Reconciling Minority Rights and State Sovereignty

When the East/West conflict ended ten years ago, many hoped that the democratic changes in Eastern Europe would inspire peaceful resolution between the claims of human rights and those of state sovereignty throughout the world. Instead, ethnic conflicts have multiplied, shaking many East European and Asian countries. Minority and ethnic rights, it appears, are only demanded at the barrel of a gun, as in Chechnya and East Timor.

Why is this so? The call for ``human rights,'' which have been made repeatedly since 1989, accents the rights of individuals in their struggles against overweening state institutions. Freedom of thought, freedom of the press, freedom of assembly: these were the rights that have been stressed most often, probably because they reflected the long struggle to restore the individual liberties smothered under communism.

But human rights confined to the context of freedom for individuals are insufficient to resolving ethnic conflicts, because ethnic communities and groups cannot use the mechanisms of human rights laws and agreements to secure an effective hearing for their claims. States, after all, are usually the forces suppressing their demands. Minority and ethnic violence arises out of the sense of frustration that results.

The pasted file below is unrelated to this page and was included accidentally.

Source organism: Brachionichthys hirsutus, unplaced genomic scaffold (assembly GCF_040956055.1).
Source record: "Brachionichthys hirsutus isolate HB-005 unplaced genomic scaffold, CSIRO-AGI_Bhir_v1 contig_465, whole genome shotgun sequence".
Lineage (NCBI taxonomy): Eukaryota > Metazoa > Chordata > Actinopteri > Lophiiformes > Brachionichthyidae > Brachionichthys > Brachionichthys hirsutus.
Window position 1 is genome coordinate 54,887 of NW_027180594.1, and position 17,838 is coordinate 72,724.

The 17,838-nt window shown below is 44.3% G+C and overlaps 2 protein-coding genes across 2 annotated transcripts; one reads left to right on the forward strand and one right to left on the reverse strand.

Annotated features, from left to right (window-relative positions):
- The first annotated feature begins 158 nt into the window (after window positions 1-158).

To continue reading, please log in or enter your email address.

To read this article from our archive, please log in or register now. After entering your email, you'll have access to two free articles from our archive every month. For unlimited access to Project Syndicate, subscribe now.

required

By proceeding, you agree to our Terms of Service and Privacy Policy, which describes the personal data we collect and how we use it.

Log in

http://prosyn.org/GDMETGt;

Cookies and Privacy

We use cookies to improve your experience on our website. To find out more, read our updated cookie policy and privacy policy.